Extreme heatwaves do not occur in Sub-Saharan Africa

By Sharon Tshipa

Though extreme heatwaves have ravaged the African continent, resulting in poor crop harvests, heat stress, and loss of lives; of both people and animals, a scientific study released on Monday by the University of Oxford suggests that heatwaves are not happening.

This is because the study’s findings show that just two heatwaves in sub-Saharan Africa have been listed in the past 120 years in the Emergency Events Database (EM-DAT) – the most comprehensive catalogue of the impacts of extreme weather events globally. By contrast, 83 European heatwaves have been listed in the last 40 years – events which resulted in more than 140,000 deaths and some $12 billion in damages.

Contrary to the findings, Luke Harrington, study author and a senior researcher at Oxford’s Environmental Change Institute said Sub-Saharan Africa is a ‘literal hotspot for heatwave activity’, despite the fact that for more than 100 years, official records show no significant heatwave impacts in Sub-Saharan Africa.

Because both real-world observations and climate modelling show sub-Saharan Africa as a hotspot for heatwave activity, Harrington emphasized the urgent need to address this discrepancy to help regional policymakers assess and plan for the future impacts of extreme heat.

Extreme heat events in sub-Saharan Africa are rapidly worsening because of climate change, hence heatwave action plans and early warning systems are invaluable in mitigating the impacts of extreme temperatures. But, without accurate records, such work can be undermined.

Responding to the research findings presented, Mohamed Adow, the Director of Power Shift Africa, a Nairobi-based climate and energy think tank, said people in Africa are certainly aware of the growing number of heatwaves on the continent but if they are not being recorded by scientists it will be much harder for African voices to be heard in the climate debate.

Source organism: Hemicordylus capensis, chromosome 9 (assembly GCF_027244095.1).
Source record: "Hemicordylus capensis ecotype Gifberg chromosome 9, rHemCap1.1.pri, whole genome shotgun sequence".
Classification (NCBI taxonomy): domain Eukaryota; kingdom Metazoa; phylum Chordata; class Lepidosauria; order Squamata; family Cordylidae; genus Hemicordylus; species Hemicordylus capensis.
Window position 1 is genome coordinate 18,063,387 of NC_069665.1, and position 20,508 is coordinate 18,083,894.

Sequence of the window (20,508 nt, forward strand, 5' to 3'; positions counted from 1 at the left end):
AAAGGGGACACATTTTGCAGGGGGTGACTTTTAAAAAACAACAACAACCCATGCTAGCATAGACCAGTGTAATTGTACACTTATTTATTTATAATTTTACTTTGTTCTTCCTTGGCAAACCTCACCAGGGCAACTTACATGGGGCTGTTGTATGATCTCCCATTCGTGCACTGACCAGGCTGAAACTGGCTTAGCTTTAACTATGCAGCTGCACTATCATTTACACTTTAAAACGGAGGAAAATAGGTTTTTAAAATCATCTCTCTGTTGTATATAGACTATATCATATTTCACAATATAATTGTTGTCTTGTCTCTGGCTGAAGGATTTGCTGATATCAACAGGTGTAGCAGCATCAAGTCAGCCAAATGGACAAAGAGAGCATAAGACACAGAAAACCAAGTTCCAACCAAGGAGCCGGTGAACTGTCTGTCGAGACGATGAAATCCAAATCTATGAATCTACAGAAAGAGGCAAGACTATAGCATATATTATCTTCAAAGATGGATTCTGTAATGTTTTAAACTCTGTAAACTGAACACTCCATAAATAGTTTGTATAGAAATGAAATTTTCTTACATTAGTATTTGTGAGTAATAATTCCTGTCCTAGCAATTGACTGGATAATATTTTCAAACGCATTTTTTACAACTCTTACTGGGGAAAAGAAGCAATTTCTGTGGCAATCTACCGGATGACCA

Despite being the most impacted continent by the climate crisis, African voices are already marginalised, he said. Adding that, “to drive action both by African governments and also international leaders, it is vital that African heatwaves are recorded.”

Africa is the canary in the coalmine when it comes to climate change, said Adow. But if we don’t fully know how much the canary is suffering, it’s not good for the canary or for the rest of the world either, he said.

The value of identifying and reporting heatwaves and their impacts is clear, according to the report. When reliable data is combined with local expertise the impacts of heatwaves can be predictable, and this foresight can prevent unnecessary deaths. Improving this kind of data is therefore vital to reducing the risks of extreme weather and climate-related events.

 To correct reporting biases illuminated by the study, Friederike Otto, study author and acting director of the Environmental Change Institute saidresearchers, practitioners and funders need to come together. Their study, he noted, identifies a particular need for increased international efforts to analyse and record historic meteorological data, but he said they also know that local research collaborations – for example with hospitals and epidemiologists – are crucial to understanding complex heatwave impacts.

Multiple factors contribute to differences in heatwave reporting rates. Barriers faced by actors in sub-Saharan Africa include the sparsity of meteorological data, weaker governance frameworks and lack of institutional resources. Meanwhile, European governments have developed systems to report heatwaves in increasing detail – helping to reduce the impacts when such extreme events happen.

Heatwaves in sub-Saharan Africa are different events compared to those in Europe, where heat action plans are generally triggered when temperatures are predicted to be high for more than three days and heatwaves usually do not last longer than a few weeks. In contrast, in sub-Saharan Africa in 1992, one heatwave lasted more than four months – compounding the impact of one of the worst droughts in recent history. Yet the EM-DAT contains no record of this extreme heat.

Going forward, Sub-Saharan Africa is going to continue being disproportionately affected by worsening heatwaves due to climate change. The current lack of data, if not redressed, will directly hurt the region’s ability to prepare.